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Are there an even number of blades on a plastic fan? On the old, aluminum, four blade Giulietta fans cutting it down to two won’t cause a balance problem. I don’t know how you’d balance a plastic fan if it has an odd number of blades.

Mike
I would imagine by reducing each blade equally.... that said I would rather remove it and add the electric fan .... I have a 190 mercedes fan sitting in a parts bin I am going to check clearances tomorrow ..
 

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It's still in the car for looks but an electric SPAL pusher now sits in front of the radiator.
Me too. The 12" SPAL in my Spider pushes a lot more air than the cheap no name 12" that I had before.
 

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Alfa offered a bladeless hub for the 750 and 750/101 water pump. This was intended for racing use. I have several originals. Today, unless used for concourse, I often suggest those with the 750 and 101 1300 engines use an electric fan and use the bladeless version. I also have an Autodelta short blade fan for my GTA engine, but use the Euro type thin "flex-blade" fan for street use. The bladeless 750/101 water-pump is rebuilt, and for sale for $150.00 plus shipping.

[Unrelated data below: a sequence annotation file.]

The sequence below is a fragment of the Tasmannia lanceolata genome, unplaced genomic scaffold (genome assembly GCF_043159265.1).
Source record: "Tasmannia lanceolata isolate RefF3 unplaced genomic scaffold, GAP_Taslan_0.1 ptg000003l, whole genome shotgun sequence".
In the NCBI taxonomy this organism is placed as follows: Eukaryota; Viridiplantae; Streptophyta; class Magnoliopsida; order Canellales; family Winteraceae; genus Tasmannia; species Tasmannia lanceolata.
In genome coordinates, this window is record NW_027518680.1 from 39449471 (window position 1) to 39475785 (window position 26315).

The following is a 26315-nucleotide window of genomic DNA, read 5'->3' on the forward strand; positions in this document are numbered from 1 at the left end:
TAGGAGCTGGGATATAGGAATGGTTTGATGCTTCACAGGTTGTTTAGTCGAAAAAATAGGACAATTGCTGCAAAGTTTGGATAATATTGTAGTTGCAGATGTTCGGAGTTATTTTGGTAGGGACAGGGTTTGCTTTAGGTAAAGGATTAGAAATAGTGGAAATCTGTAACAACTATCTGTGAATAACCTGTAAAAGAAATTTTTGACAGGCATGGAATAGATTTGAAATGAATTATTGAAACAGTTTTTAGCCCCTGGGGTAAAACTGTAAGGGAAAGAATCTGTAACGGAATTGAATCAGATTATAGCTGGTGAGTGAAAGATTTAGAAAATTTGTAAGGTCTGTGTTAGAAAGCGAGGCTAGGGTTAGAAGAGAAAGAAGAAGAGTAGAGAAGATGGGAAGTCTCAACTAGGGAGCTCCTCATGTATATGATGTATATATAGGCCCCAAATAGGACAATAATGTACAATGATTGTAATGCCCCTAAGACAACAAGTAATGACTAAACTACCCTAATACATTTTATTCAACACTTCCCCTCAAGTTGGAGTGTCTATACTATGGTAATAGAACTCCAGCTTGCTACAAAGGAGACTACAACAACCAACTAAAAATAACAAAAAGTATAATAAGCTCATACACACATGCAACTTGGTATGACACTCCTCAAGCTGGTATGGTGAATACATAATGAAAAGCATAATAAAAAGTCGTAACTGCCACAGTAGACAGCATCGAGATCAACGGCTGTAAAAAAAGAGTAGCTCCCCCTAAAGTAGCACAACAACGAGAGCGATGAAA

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The purpose of the GTA short fan was for racing classes where a fan was required. Like "stock-rims" or other regulations. Not only there, but the long blade, stock fan would explode at high rpm just often enough to be a concern. When it did, it would cut up the aluminum body, but worse, take out the radiator. End of race.
 
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IMHO the original rads are ALMOST as good as any .... boiled out and flow tested no issues whatsoever....I think I am going to totally remove the fixed blade and install a low amperage fan to our GT Sprint... what I forgot from 40 years ago... a cheap add to performance without disturbing an original car...attached photo
Why?

Its a lovely original car, why are you chasing tiny amounts of hp on a stunningly original car? ... leave the fan on and enjoy your beautiful car :)
Pete
 

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Why?

Why?

Its a lovely original car, why are you chasing tiny amounts of hp on a stunningly original car? ... leave the fan on and enjoy your beautiful car :)
Pete
Just be careful if you do keep it. The plastic becomes brittle with age. Mine disintegrated and damaged the radiator, overheating the engine.
 

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Plastic fans become brittle with age. They are actually a type of nylon, I believe. They are a replacement item. The support ring in front of the hub MUST be used, the bolts NOT tightened terribly tight. If you fear they will loosen with use, put a dab of silicone sealant on the threads before tightening.